This turning it over is a complicated commitment, and I am realizing more and more that it may be the hardest of the 12 steps to achieve. However, I am grateful for the Precepts to guide me, and I am going to focus on realizing them (that is, making them REAL) in my actions, not just in theory.
Tuesday, July 20, 2010
Mindlessness is such a common behavior. We live in a world that seems to value multi-tasking more than a life filled with simple focused actions. Yet, the brain can only concentrate on one thing at a time (when multi-tasking, it seems as though the brain is handling many things, but in fact, the brain is rapidly oscillating its focus back and forth between different objects).
How have we created such a lifestyle? It does not serve us well. A life filled with distractions, and then guilt for not doing more!
Today, I will again work to focus on one thing at a time--whether it is allowing my eyes to see something fully, my ears to hear, my tastes to savor a food quality or even a thought to be present in my mind. And then, avoid trying to hold on to the experience (which is the root of addictions). That is the key--be present to the touch, sound, taste, idea...and let it go so that life may move on. To do otherwise, is the equivalent of mental hoarding. I will work on Letting Go.
Friday, July 16, 2010
Reading that comment by Ronna Kabatznick struck me. I have been pondering it for two days now. It is the simple truth of our existence. Mindlessness is the habit of not paying attention to what kind of wanting is taking place (usually covertly) for most of the things we do.
It is important to practice paying attention to what is underneath even the slightest of actions, as a means to finding an inner awareness that can make life more meaningful and help avoid rash and impulsive behaviors and decisions.
Tuesday, July 13, 2010
Today, thoughts of remembering to become or remain aware are my focus. It can be so easy to simply act mindlessly, carelessly, thoughtlessly, impulsively, even recklessly--and I cannot say that I generally feel happy with the results. Yet, we are all conditioned to do so many things without consideration of what is happening, that one must learn a new skill in order to notice the myriad overt and covert triggers of automatic behaviors. Focus on breathing is one way to slow down, notice, turn away from reactions that are not thoughtful and then act from a mindful place.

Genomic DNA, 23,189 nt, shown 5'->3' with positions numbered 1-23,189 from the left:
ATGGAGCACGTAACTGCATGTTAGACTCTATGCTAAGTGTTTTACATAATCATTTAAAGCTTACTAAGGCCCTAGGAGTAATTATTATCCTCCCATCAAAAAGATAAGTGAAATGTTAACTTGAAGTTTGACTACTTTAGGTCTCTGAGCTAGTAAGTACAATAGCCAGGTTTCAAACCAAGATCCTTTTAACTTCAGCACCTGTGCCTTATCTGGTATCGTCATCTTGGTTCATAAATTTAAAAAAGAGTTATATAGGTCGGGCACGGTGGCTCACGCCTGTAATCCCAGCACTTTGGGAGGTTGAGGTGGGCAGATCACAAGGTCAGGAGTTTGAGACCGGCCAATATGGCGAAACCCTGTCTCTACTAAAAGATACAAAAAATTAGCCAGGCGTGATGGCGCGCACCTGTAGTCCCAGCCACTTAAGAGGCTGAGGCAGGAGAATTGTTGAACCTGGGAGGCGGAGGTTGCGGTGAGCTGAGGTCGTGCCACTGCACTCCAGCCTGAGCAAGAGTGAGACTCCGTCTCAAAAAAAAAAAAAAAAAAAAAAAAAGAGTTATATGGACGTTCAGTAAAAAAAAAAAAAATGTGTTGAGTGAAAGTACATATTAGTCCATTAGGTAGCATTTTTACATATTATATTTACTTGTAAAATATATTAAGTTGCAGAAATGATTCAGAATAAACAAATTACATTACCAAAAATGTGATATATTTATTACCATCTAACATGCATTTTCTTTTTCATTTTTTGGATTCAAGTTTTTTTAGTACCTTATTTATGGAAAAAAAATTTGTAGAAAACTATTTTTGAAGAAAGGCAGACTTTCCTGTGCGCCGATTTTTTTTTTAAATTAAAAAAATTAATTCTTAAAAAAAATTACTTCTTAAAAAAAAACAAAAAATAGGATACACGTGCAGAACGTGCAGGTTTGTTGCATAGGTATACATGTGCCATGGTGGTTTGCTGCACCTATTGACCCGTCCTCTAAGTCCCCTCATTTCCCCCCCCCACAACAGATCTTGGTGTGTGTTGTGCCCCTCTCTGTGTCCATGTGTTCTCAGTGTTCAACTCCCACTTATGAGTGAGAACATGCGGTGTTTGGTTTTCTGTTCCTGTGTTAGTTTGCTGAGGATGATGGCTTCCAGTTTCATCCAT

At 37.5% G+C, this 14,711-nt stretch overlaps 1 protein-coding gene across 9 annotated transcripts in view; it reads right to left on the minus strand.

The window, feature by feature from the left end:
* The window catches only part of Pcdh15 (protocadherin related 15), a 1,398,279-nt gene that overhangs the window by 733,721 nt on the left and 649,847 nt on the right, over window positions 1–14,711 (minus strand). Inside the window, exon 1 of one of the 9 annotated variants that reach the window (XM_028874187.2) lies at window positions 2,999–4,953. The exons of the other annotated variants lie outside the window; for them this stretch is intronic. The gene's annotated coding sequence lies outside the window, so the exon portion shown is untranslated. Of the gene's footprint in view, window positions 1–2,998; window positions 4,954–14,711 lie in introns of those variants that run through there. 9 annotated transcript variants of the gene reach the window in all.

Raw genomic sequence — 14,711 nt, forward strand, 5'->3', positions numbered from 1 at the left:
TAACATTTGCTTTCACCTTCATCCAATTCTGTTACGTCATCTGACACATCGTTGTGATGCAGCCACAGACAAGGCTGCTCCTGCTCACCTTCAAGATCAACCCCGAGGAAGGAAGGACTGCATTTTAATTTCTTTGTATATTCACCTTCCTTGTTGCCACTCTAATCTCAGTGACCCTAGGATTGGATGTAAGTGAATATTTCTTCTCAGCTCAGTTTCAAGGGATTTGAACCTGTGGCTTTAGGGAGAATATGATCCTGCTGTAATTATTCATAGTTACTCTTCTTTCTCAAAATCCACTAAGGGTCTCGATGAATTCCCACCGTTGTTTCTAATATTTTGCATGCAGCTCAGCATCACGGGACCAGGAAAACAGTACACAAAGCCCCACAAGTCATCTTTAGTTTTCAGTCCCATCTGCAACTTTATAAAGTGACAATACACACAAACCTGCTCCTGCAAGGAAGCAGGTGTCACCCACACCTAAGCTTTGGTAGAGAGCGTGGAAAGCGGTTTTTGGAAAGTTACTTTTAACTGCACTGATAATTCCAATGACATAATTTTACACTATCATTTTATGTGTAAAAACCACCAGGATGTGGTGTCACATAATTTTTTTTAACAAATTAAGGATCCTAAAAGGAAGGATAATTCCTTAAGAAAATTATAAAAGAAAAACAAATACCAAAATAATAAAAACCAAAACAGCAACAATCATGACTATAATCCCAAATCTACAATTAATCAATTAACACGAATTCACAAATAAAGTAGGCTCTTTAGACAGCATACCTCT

Monday, July 12, 2010
Yesterday I made a commitment to a very dear friend--and to myself--that I would begin anew with eating mindfully.
While I do not feel that I have fully gotten away from it, events in my life have been unusually stressful in the past year--as they have for many around the globe. I have all-too-frequently turned to food for comfort.
Today, I need to do the simple task of re-aligning myself with healthier eating, and that will be a lot of thinking about how to use food as a support to living, rather than just comforting myself with it.
I think it may also help with the growing depression I've been feeling over all the things that have occurred in past months. Finding something constructive and spiritual is exactly what I let go of as I turned, in a self-absorbed way, too far into myself--seeking soothing more than solutions.